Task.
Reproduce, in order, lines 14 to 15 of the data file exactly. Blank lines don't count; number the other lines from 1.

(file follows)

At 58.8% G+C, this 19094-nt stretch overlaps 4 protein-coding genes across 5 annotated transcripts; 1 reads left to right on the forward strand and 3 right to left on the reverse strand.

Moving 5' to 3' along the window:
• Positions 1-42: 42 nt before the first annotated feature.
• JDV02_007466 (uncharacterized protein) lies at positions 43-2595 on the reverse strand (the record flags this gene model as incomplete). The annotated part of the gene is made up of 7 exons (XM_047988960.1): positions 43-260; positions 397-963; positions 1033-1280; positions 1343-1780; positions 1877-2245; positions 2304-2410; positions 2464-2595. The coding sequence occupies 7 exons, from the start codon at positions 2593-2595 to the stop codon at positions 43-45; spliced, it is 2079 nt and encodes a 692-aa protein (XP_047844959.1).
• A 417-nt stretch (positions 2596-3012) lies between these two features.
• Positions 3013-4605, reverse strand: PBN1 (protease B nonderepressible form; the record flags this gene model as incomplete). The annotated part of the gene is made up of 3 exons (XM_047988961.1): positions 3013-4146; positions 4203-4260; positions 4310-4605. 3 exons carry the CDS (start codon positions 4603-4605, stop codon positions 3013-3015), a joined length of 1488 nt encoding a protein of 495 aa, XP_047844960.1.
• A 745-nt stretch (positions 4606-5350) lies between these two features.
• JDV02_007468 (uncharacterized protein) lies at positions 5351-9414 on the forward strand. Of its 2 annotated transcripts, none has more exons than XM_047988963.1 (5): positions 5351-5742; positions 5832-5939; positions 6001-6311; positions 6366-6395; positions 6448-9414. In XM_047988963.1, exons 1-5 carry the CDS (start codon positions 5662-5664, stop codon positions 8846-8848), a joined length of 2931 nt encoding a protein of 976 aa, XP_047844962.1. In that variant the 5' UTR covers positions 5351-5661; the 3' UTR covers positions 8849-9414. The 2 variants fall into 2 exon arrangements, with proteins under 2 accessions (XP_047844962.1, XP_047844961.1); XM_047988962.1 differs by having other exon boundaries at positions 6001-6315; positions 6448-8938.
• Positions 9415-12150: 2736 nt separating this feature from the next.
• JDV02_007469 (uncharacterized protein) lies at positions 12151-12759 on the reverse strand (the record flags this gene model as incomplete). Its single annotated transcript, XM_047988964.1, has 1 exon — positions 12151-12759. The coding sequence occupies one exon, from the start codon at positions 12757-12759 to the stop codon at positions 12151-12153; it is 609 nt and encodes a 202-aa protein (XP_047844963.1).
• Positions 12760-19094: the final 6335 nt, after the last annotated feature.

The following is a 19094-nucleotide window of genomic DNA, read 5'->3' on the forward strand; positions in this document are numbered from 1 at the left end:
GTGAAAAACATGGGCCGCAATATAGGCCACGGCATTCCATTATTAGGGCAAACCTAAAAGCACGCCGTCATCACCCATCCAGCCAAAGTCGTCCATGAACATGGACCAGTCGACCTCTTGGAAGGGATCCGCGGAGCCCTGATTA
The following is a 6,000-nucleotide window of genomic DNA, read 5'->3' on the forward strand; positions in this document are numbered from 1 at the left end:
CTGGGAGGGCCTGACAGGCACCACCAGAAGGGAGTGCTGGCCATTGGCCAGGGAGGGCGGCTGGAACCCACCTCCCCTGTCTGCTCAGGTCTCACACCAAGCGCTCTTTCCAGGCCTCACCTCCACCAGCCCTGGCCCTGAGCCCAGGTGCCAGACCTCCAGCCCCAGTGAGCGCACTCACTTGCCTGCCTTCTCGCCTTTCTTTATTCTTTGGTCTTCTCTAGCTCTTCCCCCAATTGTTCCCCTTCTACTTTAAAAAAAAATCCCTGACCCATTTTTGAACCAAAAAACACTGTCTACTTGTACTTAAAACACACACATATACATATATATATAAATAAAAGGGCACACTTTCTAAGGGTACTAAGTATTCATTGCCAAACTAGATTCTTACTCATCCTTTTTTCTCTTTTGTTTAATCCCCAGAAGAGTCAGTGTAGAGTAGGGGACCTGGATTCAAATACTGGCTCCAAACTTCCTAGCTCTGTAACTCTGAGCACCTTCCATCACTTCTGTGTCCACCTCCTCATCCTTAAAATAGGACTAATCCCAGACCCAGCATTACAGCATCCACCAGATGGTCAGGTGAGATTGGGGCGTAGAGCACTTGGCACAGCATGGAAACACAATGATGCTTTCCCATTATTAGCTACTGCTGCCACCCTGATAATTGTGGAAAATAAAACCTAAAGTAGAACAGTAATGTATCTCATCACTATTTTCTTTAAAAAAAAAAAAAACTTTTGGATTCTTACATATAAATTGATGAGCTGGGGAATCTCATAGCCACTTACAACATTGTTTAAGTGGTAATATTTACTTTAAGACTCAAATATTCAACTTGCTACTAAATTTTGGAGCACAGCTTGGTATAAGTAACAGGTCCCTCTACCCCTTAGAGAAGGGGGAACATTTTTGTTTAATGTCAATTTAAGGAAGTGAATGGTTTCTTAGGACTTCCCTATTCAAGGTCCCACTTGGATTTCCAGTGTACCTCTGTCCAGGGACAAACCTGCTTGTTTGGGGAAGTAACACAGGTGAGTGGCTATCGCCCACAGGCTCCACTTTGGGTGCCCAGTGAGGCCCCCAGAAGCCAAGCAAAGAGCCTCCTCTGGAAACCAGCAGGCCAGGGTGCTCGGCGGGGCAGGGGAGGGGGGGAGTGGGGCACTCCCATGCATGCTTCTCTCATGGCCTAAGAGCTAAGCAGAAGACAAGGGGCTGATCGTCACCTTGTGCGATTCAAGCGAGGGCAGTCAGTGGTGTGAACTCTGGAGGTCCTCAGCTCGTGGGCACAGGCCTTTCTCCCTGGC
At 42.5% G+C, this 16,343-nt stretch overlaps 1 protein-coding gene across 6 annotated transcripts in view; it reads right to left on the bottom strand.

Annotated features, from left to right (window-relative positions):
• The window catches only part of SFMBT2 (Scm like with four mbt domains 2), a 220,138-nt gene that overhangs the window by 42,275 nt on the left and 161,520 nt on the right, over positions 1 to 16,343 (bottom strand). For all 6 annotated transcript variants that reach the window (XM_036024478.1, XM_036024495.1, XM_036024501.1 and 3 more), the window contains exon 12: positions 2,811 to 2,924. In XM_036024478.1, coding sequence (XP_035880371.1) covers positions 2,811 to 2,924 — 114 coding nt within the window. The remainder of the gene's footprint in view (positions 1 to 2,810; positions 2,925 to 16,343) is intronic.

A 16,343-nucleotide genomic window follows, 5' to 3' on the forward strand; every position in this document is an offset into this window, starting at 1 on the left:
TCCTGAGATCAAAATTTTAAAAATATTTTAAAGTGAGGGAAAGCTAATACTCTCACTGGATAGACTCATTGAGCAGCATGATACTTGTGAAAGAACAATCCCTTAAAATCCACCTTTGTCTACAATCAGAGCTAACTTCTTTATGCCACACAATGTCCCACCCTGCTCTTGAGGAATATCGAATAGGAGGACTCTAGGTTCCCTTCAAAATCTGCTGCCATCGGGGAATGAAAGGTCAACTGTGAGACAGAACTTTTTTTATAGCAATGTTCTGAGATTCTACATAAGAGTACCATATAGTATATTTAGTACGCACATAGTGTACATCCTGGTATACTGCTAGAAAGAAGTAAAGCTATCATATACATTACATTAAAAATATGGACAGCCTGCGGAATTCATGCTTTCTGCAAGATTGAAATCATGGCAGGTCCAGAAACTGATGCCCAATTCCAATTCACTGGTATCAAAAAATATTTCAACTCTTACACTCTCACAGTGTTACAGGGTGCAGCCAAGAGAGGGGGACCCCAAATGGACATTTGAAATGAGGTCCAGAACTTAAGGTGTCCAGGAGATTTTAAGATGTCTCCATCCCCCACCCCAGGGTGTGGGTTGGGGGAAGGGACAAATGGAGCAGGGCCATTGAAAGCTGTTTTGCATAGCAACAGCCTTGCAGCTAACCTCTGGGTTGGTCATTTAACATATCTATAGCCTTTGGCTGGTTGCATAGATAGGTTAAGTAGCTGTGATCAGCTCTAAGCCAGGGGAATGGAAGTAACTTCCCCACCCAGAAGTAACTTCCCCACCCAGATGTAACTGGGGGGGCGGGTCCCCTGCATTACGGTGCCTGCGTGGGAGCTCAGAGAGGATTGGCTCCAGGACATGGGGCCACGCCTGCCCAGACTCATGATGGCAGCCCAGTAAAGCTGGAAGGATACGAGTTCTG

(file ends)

The following is a 6,000-nucleotide window of genomic DNA, read 5'->3' on the forward strand; positions in this document are numbered from 1 at the left end:
CTGGGAGGGCCTGACAGGCACCACCAGAAGGGAGTGCTGGCCATTGGCCAGGGAGGGCGGCTGGAACCCACCTCCCCTGTCTGCTCAGGTCTCACACCAAGCGCTCTTTCCAGGCCTCACCTCCACCAGCCCTGGCCCTGAGCCCAGGTGCCAGACCTCCAGCCCCAGTGAGCGCACTCACTTGCCTGCCTTCTCGCCTTTCTTTATTCTTTGGTCTTCTCTAGCTCTTCCCCCAATTGTTCCCCTTCTACTTTAAAAAAAAATCCCTGACCCATTTTTGAACCAAAAAACACTGTCTACTTGTACTTAAAACACACACATATACATATATATATAAATAAAAGGGCACACTTTCTAAGGGTACTAAGTATTCATTGCCAAACTAGATTCTTACTCATCCTTTTTTCTCTTTTGTTTAATCCCCAGAAGAGTCAGTGTAGAGTAGGGGACCTGGATTCAAATACTGGCTCCAAACTTCCTAGCTCTGTAACTCTGAGCACCTTCCATCACTTCTGTGTCCACCTCCTCATCCTTAAAATAGGACTAATCCCAGACCCAGCATTACAGCATCCACCAGATGGTCAGGTGAGATTGGGGCGTAGAGCACTTGGCACAGCATGGAAACACAATGATGCTTTCCCATTATTAGCTACTGCTGCCACCCTGATAATTGTGGAAAATAAAACCTAAAGTAGAACAGTAATGTATCTCATCACTATTTTCTTTAAAAAAAAAAAAAACTTTTGGATTCTTACATATAAATTGATGAGCTGGGGAATCTCATAGCCACTTACAACATTGTTTAAGTGGTAATATTTACTTTAAGACTCAAATATTCAACTTGCTACTAAATTTTGGAGCACAGCTTGGTATAAGTAACAGGTCCCTCTACCCCTTAGAGAAGGGGGAACATTTTTGTTTAATGTCAATTTAAGGAAGTGAATGGTTTCTTAGGACTTCCCTATTCAAGGTCCCACTTGGATTTCCAGTGTACCTCTGTCCAGGGACAAACCTGCTTGTTTGGGGAAGTAACACAGGTGAGTGGCTATCGCCCACAGGCTCCACTTTGGGTGCCCAGTGAGGCCCCCAGAAGCCAAGCAAAGAGCCTCCTCTGGAAACCAGCAGGCCAGGGTGCTCGGCGGGGCAGGGGAGGGGGGGAGTGGGGCACTCCCATGCATGCTTCTCTCATGGCCTAAGAGCTAAGCAGAAGACAAGGGGCTGATCGTCACCTTGTGCGATTCAAGCGAGGGCAGTCAGTGGTGTGAACTCTGGAGGTCCTCAGCTCGTGGGCACAGGCCTTTCTCCCTGGC